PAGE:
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European court refuses to intervene in Archie Battersbee hospice bid

European court refuses to intervene in Archie Battersbee hospice bid
Family told youngster’s life-sustaining treatment will be withdrawn on Saturday, campaigners say

A European court has refused to intervene in Archie Battersbee’s family’s legal battle to have the 12-year-old moved to a hospice.

Archie’s family have been told that his life-sustaining treatment will be withdrawn on Saturday at 10am and are “devastated” that “all legal routes have been exhausted”, said Christian Concern, a campaign group supporting the Battersbees.

Following a gruelling and unsuccessful legal battle to prolong the 12-year-old’s life support, Archie’s family then sought to have their son moved from the Royal London Hospital in Whitechapel before his treatment ends.

In a last-ditch bid on Friday evening, they sought help from the European Court of Human Rights (ECHR) after the British Court of Appeal confirmed shortly after 6.30pm that it had refused them permission to appeal a High Court judgement preventing Archie from being moved to a hospice.

But some three hours later, the European court said its judges would not intervene by applying the “interim measures” permitted in “exceptional” cases where it “considers that the applicant faces a real risk of serious, irreversible harm if the measure is not applied”.

The family’s “submissions did not appear to contain an explicit request for the court to take a specific action under Rule 39”, a spokesperson said in reference to the legal process allowing for such measures.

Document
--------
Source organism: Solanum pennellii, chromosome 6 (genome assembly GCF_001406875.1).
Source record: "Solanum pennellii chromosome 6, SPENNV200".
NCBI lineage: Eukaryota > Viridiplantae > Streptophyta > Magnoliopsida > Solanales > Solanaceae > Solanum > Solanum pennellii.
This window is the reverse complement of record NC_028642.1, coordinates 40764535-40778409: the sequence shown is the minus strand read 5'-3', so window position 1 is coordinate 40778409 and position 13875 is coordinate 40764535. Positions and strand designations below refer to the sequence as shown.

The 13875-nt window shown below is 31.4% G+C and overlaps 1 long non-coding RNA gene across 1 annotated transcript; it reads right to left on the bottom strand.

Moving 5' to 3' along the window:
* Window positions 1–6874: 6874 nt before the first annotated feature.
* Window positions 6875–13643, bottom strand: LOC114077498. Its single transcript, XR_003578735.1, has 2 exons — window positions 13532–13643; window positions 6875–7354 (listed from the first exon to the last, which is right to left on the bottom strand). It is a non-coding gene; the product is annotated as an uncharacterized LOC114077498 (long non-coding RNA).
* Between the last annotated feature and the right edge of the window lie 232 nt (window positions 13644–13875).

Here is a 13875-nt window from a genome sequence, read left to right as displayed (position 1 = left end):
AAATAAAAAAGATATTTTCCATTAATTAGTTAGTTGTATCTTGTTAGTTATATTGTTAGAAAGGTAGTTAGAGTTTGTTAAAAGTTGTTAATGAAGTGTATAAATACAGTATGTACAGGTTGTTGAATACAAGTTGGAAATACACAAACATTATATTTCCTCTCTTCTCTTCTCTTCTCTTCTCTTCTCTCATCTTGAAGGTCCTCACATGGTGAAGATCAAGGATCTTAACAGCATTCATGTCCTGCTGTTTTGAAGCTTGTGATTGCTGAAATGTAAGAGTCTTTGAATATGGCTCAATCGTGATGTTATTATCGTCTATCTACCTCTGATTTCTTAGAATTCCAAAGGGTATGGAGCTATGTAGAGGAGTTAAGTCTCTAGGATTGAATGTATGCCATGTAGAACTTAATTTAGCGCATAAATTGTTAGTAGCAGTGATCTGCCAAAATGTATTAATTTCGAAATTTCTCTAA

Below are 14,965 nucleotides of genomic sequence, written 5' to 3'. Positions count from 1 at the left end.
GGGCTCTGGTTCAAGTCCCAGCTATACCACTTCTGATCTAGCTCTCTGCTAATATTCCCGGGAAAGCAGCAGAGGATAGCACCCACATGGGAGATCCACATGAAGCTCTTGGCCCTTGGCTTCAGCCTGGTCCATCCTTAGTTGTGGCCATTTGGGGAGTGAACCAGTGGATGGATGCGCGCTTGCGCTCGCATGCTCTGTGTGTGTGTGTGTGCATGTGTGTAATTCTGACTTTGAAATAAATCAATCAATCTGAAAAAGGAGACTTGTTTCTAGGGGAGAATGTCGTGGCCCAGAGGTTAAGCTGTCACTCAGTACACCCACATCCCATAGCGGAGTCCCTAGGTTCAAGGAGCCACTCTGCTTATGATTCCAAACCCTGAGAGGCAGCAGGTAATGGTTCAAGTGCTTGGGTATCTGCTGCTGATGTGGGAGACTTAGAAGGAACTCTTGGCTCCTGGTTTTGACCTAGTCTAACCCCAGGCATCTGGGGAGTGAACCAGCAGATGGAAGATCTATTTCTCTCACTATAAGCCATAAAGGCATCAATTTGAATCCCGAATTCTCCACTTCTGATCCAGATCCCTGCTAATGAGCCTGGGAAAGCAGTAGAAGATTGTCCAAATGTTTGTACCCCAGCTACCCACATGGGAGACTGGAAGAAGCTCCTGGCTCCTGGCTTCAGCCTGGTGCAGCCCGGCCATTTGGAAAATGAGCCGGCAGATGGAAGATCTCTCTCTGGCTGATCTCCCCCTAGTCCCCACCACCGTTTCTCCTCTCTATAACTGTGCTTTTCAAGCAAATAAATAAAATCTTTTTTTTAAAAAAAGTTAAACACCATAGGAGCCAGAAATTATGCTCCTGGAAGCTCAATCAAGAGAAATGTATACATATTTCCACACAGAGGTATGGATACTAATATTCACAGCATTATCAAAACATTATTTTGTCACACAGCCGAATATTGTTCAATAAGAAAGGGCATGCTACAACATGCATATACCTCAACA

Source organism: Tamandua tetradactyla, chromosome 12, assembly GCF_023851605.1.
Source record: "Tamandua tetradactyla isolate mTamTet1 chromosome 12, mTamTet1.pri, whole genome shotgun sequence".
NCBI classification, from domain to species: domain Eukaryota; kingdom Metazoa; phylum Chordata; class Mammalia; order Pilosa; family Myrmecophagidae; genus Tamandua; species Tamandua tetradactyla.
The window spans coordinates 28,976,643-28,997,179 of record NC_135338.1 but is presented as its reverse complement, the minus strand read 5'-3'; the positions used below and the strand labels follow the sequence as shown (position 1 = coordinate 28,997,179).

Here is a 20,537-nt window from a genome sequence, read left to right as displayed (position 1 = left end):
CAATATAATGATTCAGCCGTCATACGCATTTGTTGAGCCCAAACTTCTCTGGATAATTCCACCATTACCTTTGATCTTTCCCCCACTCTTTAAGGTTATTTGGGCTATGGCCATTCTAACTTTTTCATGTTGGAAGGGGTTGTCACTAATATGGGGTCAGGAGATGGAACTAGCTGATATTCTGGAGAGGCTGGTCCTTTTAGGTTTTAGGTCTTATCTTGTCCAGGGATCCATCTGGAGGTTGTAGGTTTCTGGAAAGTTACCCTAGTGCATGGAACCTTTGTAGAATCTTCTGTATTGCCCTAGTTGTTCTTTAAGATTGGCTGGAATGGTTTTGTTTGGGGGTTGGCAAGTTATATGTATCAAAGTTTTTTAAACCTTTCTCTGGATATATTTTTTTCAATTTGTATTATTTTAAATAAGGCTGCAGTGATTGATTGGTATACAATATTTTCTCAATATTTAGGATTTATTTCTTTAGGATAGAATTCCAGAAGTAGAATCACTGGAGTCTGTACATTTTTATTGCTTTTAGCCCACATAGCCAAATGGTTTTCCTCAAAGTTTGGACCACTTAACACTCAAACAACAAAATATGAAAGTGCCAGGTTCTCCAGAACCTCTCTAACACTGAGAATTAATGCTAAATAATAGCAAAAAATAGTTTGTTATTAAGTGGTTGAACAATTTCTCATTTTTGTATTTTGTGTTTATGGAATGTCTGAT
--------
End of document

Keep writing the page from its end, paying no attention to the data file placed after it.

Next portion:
In their bid to the court, Archie’s parents had argued there had been a violation of articles six and eight of the European Convention on Human Rights – which lay out the right to a fair trial, and to respect for private and family life.

But the court’s president decided that these complaints fell outside the scope of its powers under Rule 39, the ECHR spokesperson said.

Prior to the court’s decision, Barts Health NHS Trust had said its position remained the same in that no changes would be made to Archie’s care “until the outstanding legal issues are resolved”.

Archie has been in a coma since he was found unconscious by his mother at their home in Southend, Essex, in April and is being kept alive by a combination of medical interventions, including ventilation and drug treatments, at the Royal London Hospital in Whitechapel, east London.

His mother, Hollie Dance, believes he was taking part in an online challenge that left him catastrophically ill.

On Wednesday the couple’s lengthy legal battles to prolong his life support ended when the European Court of Human Rights refused to intervene to halt the withdrawal of treatment.

The family’s focus then shifted to trying to get their son moved to a hospice, but Mrs Justice Theis at the High Court concluded on Friday that it was not in Archie’s best interests to be moved.

Doctors said Archie was in such a grave condition that moving him to a hospice carried a “significant risk” he could die during the journey, the High Court was told.

Ruling on Friday that he should remain in hospital while his life-sustaining treatment is withdrawn, Ms Justice Theis said due to the risks involved in a transfer and “the increasing fragility of his medical condition”, Archie should remain in hospital when his treatment is withdrawn.

“The circumstances outlined by Dr F of the physical arrangements at the hospital and the arrangements that can be made will ensure that Archie’s best interest will remain the focus of the final arrangements to enable him peacefully and privately to die in the embrace of the family he loved,” Ms Theis said.

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